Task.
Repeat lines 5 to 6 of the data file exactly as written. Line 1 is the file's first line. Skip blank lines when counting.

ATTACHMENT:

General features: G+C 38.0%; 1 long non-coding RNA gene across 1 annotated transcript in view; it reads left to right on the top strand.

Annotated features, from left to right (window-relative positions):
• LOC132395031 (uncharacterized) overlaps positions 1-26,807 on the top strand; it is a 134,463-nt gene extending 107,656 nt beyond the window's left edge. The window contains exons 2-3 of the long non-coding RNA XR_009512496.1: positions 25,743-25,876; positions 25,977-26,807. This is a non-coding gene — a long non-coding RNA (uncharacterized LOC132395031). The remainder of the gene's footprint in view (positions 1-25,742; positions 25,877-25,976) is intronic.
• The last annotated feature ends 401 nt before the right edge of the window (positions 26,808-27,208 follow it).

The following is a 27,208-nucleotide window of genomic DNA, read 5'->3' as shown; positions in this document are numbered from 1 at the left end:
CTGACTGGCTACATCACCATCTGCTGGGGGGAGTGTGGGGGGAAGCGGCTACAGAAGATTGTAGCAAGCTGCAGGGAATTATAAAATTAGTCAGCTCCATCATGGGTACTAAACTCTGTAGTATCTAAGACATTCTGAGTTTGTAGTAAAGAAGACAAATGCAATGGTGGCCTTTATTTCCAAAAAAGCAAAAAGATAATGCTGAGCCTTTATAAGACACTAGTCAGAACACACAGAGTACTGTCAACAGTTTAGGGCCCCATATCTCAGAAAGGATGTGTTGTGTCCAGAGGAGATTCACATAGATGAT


The following is a 27,208-nucleotide window of genomic DNA, read 5'->3' as shown; positions in this document are numbered from 1 at the left end:
CTGACTGGCTACATCACCATCTGCTGGGGGGAGTGTGGGGGGAAGCGGCTACAGAAGATTGTAGCAAGCTGCAGGGAATTATAAAATTAGTCAGCTCCATCATGGGTACTAAACTCTGTAGTATCTAAGACATTCTGAGTTTGTAGTAAAGAAGACAAATGCAATGGTGGCCTTTATTTCCAAAAAAGCAAAAAGATAATGCTGAGCCTTTATAAGACACTAGTCAGAACACACAGAGTACTGTCAACAGTTTAGGGCCCCATATCTCAGAAAGGATGTGTTGTGTCCAGAGGAGATTCACATAGATGAT